As psychologists in schools, we’ve seen many children who struggle with fine-motor skills that make printing or writing with a pencil or pen difficult. Remember that story telling is more than just the physical act of writing. Speaking a story while a computer types it out is a great solution if motor skills get in the way. Or, for students who don’t enjoy writing, offer the opportunity to tell a story through pictures. But planning a story ahead of time in a series of steps during brain-storming sessions is the key to any great narrative—whether using a pencil, computer, words, or pictures.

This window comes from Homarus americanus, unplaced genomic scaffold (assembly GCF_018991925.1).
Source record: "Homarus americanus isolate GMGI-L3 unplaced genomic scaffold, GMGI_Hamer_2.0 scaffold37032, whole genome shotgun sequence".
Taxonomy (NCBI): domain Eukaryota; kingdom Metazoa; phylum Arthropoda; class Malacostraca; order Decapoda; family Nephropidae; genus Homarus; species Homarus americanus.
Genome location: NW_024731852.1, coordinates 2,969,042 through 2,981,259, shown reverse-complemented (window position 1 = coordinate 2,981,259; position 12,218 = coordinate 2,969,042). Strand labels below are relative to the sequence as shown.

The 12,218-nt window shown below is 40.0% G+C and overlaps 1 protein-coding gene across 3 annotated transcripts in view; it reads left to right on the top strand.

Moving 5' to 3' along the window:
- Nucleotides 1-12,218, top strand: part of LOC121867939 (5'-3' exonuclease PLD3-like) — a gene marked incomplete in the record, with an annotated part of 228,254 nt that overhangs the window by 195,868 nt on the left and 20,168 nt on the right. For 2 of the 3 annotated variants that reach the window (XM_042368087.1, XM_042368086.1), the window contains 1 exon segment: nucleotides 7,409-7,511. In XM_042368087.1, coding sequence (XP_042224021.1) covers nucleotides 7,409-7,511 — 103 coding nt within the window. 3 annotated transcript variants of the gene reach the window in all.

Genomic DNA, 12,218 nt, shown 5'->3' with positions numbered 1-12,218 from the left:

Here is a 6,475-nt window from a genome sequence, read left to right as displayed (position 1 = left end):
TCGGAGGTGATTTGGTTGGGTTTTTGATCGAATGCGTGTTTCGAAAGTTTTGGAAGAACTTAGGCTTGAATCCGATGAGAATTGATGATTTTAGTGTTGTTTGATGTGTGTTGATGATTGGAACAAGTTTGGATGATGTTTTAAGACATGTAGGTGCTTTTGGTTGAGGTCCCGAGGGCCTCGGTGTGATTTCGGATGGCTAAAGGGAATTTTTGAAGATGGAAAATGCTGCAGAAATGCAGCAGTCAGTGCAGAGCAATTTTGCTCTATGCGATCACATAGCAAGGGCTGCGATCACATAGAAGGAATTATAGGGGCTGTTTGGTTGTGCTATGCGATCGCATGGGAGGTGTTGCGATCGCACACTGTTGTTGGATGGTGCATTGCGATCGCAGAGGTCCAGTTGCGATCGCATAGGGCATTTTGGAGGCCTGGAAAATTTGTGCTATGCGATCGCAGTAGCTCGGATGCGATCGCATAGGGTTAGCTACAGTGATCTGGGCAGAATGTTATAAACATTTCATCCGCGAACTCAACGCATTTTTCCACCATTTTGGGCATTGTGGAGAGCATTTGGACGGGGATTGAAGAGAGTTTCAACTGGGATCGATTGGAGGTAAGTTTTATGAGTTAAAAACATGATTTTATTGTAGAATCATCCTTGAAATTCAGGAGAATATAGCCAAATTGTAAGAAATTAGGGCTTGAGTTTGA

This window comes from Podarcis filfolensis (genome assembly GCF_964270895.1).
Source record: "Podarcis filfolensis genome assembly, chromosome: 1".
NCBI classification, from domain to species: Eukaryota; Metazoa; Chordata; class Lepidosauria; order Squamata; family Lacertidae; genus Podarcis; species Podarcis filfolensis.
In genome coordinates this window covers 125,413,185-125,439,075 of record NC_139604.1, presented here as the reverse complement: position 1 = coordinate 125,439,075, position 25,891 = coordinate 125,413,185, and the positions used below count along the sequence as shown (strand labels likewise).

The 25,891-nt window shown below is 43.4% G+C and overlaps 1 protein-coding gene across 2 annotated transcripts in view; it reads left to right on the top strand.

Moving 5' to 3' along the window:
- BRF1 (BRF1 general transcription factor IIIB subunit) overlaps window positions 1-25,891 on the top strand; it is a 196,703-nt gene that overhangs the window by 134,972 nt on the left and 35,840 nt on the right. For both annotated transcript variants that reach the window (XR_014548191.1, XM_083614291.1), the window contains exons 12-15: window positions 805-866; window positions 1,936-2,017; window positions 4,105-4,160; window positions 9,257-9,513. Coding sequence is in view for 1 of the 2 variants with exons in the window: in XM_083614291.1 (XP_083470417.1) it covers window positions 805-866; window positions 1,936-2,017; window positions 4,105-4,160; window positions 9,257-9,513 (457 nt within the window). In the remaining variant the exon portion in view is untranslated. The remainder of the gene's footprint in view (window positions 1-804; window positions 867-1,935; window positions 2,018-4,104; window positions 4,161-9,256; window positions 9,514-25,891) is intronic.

Do you have any advice for children as writers?
If you love writing, then write! Write what you know about and what matters to you, and write lots. Writing is just like any other skill. It takes practice to improve. So write as often as you can, and don’t be afraid to unleash your imagination. One trick we’ve learned is to read what we write out loud. It’s amazing how many mistakes we catch, and how many things we discover that we’d like to change, just by listening to how the words sound. Listening is a huge help in the writing process. Most of all, though, have fun and enjoy the chance to make your writing your own.
What is the most important message you would like children to take away from the book?
Doors should not be open or closed based on gender. Boys and girls can both be great at STEM-related subjects, and we need the voices and contributions of both to truly advance these fields.